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Monad (philosophy)

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The circled dot was used by the Pythagoreans and later Greeks to represent the first metaphysical being, the Monad or the Absolute.

The term monad (from Ancient Greek μονάς (monas) 'unity', and μόνος (monos) 'alone')[1] is used in some cosmic philosophy and cosmogony to refer to a most basic or original substance. As originally conceived by the Pythagoreans, the Monad is the Supreme Being, divinity or the totality of all things. According to some philosophers of the early modern period, most notably Gottfried Wilhelm Leibniz, there are infinite monads, which are the basic and immaterial elementary particles, or simplest units, that make up the universe.[2]

Historical background


According to Hippolytus, the worldview was inspired by the Pythagoreans, who called the first thing that came into existence the "monad", which begat (bore) the dyad (from the Greek word for two), which begat the numbers, which begat the point, begetting lines or finiteness, etc.[3] It meant divinity, the first being, or the totality of all beings, referring in cosmogony (creation theories) variously to source acting alone and/or an indivisible origin and equivalent comparators.[4]

Pythagorean and Neoplatonic philosophers like Plotinus and Porphyry condemned Gnosticism (see Neoplatonism and Gnosticism) for its treatment of the monad.

In his Latin treaty Maximae theologiae, Alan of Lille affirms "God is an intelligible sphere, whose center is everywhere and whose circumference is nowhere." The French philosopher Rabelais ascribed this proposition to Hermes Trismegistus.[5]

The symbolism is a free exegesis related to the Christian Trinity.[5] Alan of Lille mentions the Trismegistus' Book of the Twenty-Four Philosophers where it says a Monad can uniquely beget another Monad in which more followers of this religion saw the come to being of God the Son from God the Father, both by way of generation or by way of creation.[5] This statement is also shared by the pagan author of the Asclepius[5] which sometimes has been identified with Trismegistus.

The Book of the Twenty-Four Philosophers completes the scheme adding that the ardor of the second Monad to the first Monad would be the Holy Ghost.[5] It closes a physical circle in a logical triangle (with a retroaction).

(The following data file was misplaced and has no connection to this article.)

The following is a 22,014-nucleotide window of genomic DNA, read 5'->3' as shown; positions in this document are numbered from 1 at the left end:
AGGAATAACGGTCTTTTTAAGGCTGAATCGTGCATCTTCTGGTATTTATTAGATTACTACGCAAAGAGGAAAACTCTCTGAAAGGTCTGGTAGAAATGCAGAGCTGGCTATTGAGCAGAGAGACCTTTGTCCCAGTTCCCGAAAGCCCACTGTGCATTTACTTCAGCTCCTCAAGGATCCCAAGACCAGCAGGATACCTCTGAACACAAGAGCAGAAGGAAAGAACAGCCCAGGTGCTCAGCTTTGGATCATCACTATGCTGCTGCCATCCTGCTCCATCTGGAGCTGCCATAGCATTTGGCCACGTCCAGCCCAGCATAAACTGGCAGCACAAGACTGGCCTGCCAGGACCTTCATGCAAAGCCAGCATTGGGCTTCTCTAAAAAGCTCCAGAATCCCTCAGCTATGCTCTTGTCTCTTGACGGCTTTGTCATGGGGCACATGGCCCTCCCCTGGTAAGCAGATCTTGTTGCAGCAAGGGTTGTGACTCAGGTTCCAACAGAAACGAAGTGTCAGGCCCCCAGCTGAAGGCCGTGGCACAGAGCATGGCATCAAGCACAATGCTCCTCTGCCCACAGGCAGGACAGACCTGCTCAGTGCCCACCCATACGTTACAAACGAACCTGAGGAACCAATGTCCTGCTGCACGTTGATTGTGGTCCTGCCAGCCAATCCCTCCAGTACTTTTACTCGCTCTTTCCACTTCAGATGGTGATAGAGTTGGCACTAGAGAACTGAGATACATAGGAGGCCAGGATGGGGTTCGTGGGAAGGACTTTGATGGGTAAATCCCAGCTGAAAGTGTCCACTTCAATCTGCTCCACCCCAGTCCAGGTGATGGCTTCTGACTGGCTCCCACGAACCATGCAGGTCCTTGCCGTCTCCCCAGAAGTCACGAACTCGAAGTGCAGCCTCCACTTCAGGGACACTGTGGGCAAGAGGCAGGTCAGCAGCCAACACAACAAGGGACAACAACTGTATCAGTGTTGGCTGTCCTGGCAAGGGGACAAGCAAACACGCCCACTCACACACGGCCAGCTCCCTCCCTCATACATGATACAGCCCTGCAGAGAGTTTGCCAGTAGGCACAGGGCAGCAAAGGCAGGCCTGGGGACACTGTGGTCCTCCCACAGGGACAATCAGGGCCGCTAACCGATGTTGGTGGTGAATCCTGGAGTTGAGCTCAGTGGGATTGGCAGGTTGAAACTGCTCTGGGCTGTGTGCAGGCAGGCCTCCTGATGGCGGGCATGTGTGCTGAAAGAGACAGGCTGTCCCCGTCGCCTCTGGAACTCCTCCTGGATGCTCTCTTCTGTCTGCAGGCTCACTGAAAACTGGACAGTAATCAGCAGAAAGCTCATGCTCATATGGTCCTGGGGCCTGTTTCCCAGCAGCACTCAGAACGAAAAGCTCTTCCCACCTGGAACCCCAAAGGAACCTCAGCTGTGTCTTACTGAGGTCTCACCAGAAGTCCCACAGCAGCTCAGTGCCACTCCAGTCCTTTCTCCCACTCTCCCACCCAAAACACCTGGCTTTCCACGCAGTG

The Euclidean symbolism of the centered sphere also concerns the secular debate on the existence of a center of the universe.

The idea of the monad is also reflected in the demiurge, or the belief of one supreme being that brought about the creation of the universe.

Pythagorean concept


For the Pythagoreans, the generation of number series was related to objects of geometry as well as cosmogony.[6] According to Diogenes Laërtius, from the monad evolved the dyad; from it numbers; from numbers, points; then lines, two-dimensional entities, three-dimensional entities, bodies, culminating in the four elements earth, water, fire and air, from which the rest of our world is built up.[7][a]

Modern philosophy


The term monad was adopted from Greek philosophy by modern philosophers Giordano Bruno, Anne Conway, Gottfried Wilhelm Leibniz (Monadology), John Dee (The Hieroglyphic Monad), and others. The concept of the monad as a universal substance is also used by Theosophists as a synonym for the Sanskrit term "svabhavat"; the Mahatma Letters make frequent use of the term.[9]

See also



  1. ^ This Pythagorean cosmogony is in some sense similar to a brief passage found in the Daoist Laozi: "From the Dao comes one, from one comes two, from two comes three, and from three comes the ten thousand things".[8]


  1. ^ "Oxford English Dictionary". www.oed.com. Oxford University Press. Retrieved 17 August 2022.
  2. ^ Leibniz, Gottfried Wilhelm, Freiherr von (2005). Discourse on metaphysics, and the monadology. Mineola, N.Y.: Dover Publications. ISBN 978-0486443102.{{cite book}}: CS1 maint: multiple names: authors list (link)
  3. ^ Diogenes Laërtius, Lives and Opinions of Eminent Philosophers.
  4. ^ Fairbanks, Arthur, Ed., "The First Philosophers of Greece". K. Paul, Trench, Trubner. London, 1898, p. 145.
  5. ^ a b c d e Gilson, Etienne (February 15, 2019). "From Scotus Eriugena to Saint Bernard". History of Christian Philosophy in the Middle Ages. Washington DC: Catholic University of America Press. p. 174,809. ISBN 9780813231952. OCLC 1080547285.
  6. ^ Sandywell, p. 205. The generation of the series of number is to the Pythagoreans, in other words, both the generation of the objects of geometry and also cosmogony. Since things equal numbers, the first unit, in generating the number series, is generating also the physical universe. (KR: 256) From this perspective 'the monad' or 'One' was readily identified with the divine origin of reality.
  7. ^ Diogenes Laërtius, Lives of Eminent Philosophers.
  8. ^ (道生一、一生二、二生三、三生萬物。)Dao De Jing, Chapter 42
  9. ^ Barker, A. Trevor. The Mahatma Letters to A.P. Sinnett. ISBN 1-55700-086-7.


  • Hemenway, Priya. Divine Proportion: Phi In Art, Nature, and Science. Sterling Publishing Company Inc., 2005, p. 56. ISBN 1-4027-3522-7
  • Sandywell, Barry. Presocratic Reflexivity: The Construction of Philosophical Discourse C. 600-450 BC. Routledge, 1996.